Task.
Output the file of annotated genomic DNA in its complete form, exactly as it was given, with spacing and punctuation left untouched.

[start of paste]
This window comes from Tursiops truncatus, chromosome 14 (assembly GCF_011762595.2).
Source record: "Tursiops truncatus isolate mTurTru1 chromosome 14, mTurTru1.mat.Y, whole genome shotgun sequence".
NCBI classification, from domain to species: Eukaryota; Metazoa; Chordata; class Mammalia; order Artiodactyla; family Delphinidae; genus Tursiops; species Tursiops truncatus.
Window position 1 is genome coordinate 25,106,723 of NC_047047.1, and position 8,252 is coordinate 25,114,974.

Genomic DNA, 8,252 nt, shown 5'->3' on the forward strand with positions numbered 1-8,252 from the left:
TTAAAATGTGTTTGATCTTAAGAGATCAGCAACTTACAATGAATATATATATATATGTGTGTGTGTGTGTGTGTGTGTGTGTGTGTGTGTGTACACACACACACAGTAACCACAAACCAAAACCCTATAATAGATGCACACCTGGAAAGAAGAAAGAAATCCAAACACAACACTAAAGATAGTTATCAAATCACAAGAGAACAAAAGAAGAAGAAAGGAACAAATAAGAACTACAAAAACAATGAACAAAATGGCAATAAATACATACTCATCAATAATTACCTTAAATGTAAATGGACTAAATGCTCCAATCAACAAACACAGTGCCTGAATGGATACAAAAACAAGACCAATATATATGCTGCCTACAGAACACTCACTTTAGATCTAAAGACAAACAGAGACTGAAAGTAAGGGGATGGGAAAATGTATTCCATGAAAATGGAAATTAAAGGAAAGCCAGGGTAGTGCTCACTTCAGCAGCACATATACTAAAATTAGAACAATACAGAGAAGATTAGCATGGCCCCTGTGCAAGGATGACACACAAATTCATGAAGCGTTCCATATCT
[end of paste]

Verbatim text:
This window comes from Tursiops truncatus, chromosome 14 (assembly GCF_011762595.2).
Source record: "Tursiops truncatus isolate mTurTru1 chromosome 14, mTurTru1.mat.Y, whole genome shotgun sequence".
NCBI classification, from domain to species: Eukaryota; Metazoa; Chordata; class Mammalia; order Artiodactyla; family Delphinidae; genus Tursiops; species Tursiops truncatus.
Window position 1 is genome coordinate 25,106,723 of NC_047047.1, and position 8,252 is coordinate 25,114,974.

Genomic DNA, 8,252 nt, shown 5'->3' on the forward strand with positions numbered 1-8,252 from the left:
TTAAAATGTGTTTGATCTTAAGAGATCAGCAACTTACAATGAATATATATATATATGTGTGTGTGTGTGTGTGTGTGTGTGTGTGTGTGTGTACACACACACACAGTAACCACAAACCAAAACCCTATAATAGATGCACACCTGGAAAGAAGAAAGAAATCCAAACACAACACTAAAGATAGTTATCAAATCACAAGAGAACAAAAGAAGAAGAAAGGAACAAATAAGAACTACAAAAACAATGAACAAAATGGCAATAAATACATACTCATCAATAATTACCTTAAATGTAAATGGACTAAATGCTCCAATCAACAAACACAGTGCCTGAATGGATACAAAAACAAGACCAATATATATGCTGCCTACAGAACACTCACTTTAGATCTAAAGACAAACAGAGACTGAAAGTAAGGGGATGGGAAAATGTATTCCATGAAAATGGAAATTAAAGGAAAGCCAGGGTAGTGCTCACTTCAGCAGCACATATACTAAAATTAGAACAATACAGAGAAGATTAGCATGGCCCCTGTGCAAGGATGACACACAAATTCATGAAGCGTTCCATATCT